I haven't kept up with TMBG since high school, and I recently learned that they released a children's album a few years ago entitled No! I am definitely buying it for my child. With songs called "Robot Parade" and "I'm Not Your Broom" it's got to be good. (I've always thought their songs had a silly quality that would make them appeal to kids, but the lyrics aren't always kid friendly, for example "I Palindrome I": Someday mother will die and I'll get the money / Mom leans down and says "My sentiments exactly, you son of a bitch.") I've seen firsthand how educational TMBG songs can be. They did a cover of a song from the 1950's called "Why Does The Sun Shine?" I remember my little sisters Tori and Tanne (then ages 8 and 3) finding the tape and listening to it over and over again. They both had every word memorized. It's pretty impressive to hear a 3 year old sing, "The sun is a mass of incandescent gas, a gigantic nuclear furnace Where hydrogen is built into helium at a temperature of millions of degrees."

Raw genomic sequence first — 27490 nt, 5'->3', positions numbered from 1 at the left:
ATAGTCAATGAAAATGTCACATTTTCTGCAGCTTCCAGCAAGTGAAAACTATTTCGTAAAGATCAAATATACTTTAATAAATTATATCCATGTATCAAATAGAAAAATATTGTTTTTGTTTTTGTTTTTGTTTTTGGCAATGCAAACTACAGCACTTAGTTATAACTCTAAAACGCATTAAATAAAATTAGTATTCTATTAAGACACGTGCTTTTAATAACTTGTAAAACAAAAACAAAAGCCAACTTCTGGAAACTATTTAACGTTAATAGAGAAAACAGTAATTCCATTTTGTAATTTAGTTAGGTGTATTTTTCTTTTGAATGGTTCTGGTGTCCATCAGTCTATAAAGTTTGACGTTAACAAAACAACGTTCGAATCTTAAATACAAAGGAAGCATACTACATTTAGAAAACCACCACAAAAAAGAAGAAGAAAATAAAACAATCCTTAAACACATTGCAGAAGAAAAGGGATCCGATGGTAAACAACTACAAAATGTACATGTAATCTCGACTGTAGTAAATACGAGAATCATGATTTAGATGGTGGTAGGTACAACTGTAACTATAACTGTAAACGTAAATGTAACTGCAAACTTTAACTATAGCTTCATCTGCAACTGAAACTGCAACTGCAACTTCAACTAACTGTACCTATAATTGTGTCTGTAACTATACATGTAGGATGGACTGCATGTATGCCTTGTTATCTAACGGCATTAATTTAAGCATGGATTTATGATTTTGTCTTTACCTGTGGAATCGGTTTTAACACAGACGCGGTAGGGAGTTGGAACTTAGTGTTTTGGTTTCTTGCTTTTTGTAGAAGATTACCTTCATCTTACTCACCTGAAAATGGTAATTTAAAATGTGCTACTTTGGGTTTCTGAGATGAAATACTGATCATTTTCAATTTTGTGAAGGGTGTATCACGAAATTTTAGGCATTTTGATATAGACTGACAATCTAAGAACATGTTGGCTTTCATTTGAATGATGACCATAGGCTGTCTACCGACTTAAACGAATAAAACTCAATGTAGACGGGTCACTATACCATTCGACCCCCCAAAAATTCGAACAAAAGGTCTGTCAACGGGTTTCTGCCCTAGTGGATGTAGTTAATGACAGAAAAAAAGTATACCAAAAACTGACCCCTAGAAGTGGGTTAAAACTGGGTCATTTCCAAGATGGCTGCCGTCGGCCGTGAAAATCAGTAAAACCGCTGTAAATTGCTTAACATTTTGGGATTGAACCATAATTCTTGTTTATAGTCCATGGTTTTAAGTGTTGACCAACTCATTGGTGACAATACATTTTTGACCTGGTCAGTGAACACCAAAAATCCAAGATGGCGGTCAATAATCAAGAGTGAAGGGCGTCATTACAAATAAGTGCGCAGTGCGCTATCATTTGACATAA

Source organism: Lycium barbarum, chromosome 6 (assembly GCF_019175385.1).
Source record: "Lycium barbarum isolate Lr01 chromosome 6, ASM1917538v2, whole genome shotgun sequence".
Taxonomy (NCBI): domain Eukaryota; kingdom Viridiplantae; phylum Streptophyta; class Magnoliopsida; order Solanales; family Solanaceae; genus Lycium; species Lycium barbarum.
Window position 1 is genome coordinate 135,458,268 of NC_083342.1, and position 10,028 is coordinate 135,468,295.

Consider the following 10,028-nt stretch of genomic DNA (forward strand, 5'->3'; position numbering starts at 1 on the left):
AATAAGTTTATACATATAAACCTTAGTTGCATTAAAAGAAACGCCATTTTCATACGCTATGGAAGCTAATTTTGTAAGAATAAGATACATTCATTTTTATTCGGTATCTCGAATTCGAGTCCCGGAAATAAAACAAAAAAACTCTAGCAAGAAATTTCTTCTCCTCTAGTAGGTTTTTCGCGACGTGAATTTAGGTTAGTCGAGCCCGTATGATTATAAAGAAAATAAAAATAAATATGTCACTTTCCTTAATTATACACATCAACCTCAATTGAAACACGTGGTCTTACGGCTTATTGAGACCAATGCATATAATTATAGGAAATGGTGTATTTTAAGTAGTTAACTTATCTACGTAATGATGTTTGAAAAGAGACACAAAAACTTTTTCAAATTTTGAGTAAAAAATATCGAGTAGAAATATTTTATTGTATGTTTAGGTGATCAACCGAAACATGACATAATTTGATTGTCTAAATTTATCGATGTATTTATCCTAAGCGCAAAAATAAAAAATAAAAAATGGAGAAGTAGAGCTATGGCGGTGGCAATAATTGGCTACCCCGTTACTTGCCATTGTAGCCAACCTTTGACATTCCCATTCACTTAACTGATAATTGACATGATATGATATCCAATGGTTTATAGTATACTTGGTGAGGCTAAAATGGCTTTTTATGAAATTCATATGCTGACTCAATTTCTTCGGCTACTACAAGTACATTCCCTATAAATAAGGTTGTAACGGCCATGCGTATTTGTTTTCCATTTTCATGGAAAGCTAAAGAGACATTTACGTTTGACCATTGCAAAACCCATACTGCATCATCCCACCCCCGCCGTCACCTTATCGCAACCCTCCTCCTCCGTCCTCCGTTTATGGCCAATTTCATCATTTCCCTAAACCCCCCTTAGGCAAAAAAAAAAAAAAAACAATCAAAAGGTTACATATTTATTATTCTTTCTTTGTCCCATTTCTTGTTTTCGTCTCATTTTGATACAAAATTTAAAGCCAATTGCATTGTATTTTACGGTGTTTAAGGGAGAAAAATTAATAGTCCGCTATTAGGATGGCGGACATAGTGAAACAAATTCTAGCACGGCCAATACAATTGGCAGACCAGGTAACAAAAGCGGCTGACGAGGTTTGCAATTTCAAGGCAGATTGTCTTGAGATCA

So I guess my whole point is, I'm glad I was a dork in high school, I'm glad I haven't lost that dorkiness, and I hope my kids are dorks too, if it makes them as happy as it's made me.

Thursday, October 14, 2004

Trying to be Normal